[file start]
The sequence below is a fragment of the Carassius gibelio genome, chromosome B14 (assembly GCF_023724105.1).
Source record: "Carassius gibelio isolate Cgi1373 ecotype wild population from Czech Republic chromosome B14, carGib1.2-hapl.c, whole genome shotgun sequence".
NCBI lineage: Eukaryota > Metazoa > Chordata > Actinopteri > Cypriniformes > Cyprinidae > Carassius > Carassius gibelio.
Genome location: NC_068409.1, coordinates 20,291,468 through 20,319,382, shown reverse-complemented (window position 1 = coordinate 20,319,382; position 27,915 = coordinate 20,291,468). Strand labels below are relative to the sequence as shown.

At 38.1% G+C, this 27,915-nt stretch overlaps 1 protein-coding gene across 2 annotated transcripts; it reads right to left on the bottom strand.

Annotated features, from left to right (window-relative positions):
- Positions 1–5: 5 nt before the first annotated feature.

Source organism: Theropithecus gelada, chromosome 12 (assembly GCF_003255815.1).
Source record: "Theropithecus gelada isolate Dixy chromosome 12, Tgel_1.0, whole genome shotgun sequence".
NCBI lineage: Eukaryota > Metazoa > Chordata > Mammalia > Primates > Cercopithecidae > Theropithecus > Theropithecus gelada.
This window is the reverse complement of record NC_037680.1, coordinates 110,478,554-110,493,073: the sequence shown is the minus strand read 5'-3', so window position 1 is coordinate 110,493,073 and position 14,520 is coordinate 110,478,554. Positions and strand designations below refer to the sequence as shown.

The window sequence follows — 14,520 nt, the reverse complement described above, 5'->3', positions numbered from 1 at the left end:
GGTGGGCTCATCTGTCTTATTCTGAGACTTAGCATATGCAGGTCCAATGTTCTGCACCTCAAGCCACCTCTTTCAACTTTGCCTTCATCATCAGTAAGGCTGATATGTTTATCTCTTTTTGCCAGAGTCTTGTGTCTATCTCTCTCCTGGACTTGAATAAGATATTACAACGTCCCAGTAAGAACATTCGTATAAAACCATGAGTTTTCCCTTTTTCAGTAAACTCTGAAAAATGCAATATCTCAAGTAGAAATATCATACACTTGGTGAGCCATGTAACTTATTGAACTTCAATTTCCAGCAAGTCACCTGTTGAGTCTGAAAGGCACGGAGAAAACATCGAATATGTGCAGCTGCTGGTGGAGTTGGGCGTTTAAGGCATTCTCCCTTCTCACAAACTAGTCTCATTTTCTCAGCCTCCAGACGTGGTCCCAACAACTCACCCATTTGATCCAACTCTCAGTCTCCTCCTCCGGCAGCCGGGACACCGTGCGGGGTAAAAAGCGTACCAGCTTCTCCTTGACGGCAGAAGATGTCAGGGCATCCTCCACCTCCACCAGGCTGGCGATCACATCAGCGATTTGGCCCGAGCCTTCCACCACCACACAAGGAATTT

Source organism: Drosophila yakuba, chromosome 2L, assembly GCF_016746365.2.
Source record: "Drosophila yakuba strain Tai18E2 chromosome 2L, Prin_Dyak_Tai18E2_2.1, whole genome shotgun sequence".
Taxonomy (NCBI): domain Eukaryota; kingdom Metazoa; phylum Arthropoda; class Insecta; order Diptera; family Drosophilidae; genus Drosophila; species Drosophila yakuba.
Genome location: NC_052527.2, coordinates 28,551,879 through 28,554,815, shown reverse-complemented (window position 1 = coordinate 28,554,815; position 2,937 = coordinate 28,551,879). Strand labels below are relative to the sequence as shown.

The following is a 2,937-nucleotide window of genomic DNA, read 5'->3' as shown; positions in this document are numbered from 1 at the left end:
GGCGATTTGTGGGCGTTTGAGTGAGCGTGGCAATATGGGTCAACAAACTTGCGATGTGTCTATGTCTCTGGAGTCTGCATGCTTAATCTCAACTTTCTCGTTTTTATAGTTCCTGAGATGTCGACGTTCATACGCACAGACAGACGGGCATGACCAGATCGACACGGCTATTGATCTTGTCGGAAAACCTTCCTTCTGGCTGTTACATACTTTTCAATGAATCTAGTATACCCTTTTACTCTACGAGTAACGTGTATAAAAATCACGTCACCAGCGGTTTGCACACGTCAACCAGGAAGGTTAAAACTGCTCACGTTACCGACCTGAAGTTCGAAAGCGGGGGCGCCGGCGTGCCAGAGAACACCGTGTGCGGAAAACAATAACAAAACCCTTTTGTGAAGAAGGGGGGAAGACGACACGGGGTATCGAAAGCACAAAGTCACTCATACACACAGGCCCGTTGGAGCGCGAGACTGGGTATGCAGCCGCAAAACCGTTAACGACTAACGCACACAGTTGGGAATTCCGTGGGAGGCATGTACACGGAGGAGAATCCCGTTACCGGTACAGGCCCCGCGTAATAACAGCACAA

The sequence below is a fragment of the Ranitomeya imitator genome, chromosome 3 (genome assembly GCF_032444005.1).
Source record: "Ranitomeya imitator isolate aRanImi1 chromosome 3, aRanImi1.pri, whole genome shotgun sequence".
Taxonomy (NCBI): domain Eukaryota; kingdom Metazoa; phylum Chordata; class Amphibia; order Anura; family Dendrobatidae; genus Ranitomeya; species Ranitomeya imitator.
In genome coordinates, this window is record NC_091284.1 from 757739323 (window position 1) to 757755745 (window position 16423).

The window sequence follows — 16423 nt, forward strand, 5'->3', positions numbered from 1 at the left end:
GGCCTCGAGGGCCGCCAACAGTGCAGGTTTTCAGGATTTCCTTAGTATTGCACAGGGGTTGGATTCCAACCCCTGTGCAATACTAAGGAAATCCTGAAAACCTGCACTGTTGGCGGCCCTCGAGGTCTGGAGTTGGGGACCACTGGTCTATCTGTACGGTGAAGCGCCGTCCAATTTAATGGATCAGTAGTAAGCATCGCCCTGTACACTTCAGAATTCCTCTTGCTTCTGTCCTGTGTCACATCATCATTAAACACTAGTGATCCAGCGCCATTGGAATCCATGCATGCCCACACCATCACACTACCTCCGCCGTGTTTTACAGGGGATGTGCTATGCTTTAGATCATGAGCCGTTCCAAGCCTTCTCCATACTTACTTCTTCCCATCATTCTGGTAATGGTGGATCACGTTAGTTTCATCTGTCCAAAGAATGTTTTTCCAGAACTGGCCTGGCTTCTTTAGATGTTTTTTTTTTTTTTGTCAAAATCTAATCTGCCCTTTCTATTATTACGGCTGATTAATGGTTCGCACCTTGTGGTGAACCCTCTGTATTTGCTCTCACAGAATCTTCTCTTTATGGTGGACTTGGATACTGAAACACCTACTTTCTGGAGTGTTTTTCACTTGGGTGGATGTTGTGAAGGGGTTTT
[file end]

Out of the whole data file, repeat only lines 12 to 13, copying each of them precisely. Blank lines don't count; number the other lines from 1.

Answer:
The window sequence follows — 14,520 nt, the reverse complement described above, 5'->3', positions numbered from 1 at the left end:
GGTGGGCTCATCTGTCTTATTCTGAGACTTAGCATATGCAGGTCCAATGTTCTGCACCTCAAGCCACCTCTTTCAACTTTGCCTTCATCATCAGTAAGGCTGATATGTTTATCTCTTTTTGCCAGAGTCTTGTGTCTATCTCTCTCCTGGACTTGAATAAGATATTACAACGTCCCAGTAAGAACATTCGTATAAAACCATGAGTTTTCCCTTTTTCAGTAAACTCTGAAAAATGCAATATCTCAAGTAGAAATATCATACACTTGGTGAGCCATGTAACTTATTGAACTTCAATTTCCAGCAAGTCACCTGTTGAGTCTGAAAGGCACGGAGAAAACATCGAATATGTGCAGCTGCTGGTGGAGTTGGGCGTTTAAGGCATTCTCCCTTCTCACAAACTAGTCTCATTTTCTCAGCCTCCAGACGTGGTCCCAACAACTCACCCATTTGATCCAACTCTCAGTCTCCTCCTCCGGCAGCCGGGACACCGTGCGGGGTAAAAAGCGTACCAGCTTCTCCTTGACGGCAGAAGATGTCAGGGCATCCTCCACCTCCACCAGGCTGGCGATCACATCAGCGATTTGGCCCGAGCCTTCCACCACCACACAAGGAATTT